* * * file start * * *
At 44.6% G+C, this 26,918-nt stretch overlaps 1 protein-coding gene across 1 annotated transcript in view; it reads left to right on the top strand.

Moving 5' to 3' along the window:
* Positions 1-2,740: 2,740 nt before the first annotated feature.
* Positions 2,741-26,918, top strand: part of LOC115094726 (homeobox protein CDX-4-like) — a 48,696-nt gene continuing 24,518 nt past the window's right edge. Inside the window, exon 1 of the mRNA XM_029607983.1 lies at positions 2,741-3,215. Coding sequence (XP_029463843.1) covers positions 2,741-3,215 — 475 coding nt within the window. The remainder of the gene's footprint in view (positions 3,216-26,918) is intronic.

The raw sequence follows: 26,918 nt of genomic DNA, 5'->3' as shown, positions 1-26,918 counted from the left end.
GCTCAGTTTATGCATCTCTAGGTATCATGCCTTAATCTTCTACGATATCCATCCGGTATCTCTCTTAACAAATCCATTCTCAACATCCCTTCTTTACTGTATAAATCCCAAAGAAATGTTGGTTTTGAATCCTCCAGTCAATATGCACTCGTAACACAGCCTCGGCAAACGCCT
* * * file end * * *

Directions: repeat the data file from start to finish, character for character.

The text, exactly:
At 44.6% G+C, this 26,918-nt stretch overlaps 1 protein-coding gene across 1 annotated transcript in view; it reads left to right on the top strand.

Moving 5' to 3' along the window:
* Positions 1-2,740: 2,740 nt before the first annotated feature.
* Positions 2,741-26,918, top strand: part of LOC115094726 (homeobox protein CDX-4-like) — a 48,696-nt gene continuing 24,518 nt past the window's right edge. Inside the window, exon 1 of the mRNA XM_029607983.1 lies at positions 2,741-3,215. Coding sequence (XP_029463843.1) covers positions 2,741-3,215 — 475 coding nt within the window. The remainder of the gene's footprint in view (positions 3,216-26,918) is intronic.

The raw sequence follows: 26,918 nt of genomic DNA, 5'->3' as shown, positions 1-26,918 counted from the left end.
GCTCAGTTTATGCATCTCTAGGTATCATGCCTTAATCTTCTACGATATCCATCCGGTATCTCTCTTAACAAATCCATTCTCAACATCCCTTCTTTACTGTATAAATCCCAAAGAAATGTTGGTTTTGAATCCTCCAGTCAATATGCACTCGTAACACAGCCTCGGCAAACGCCT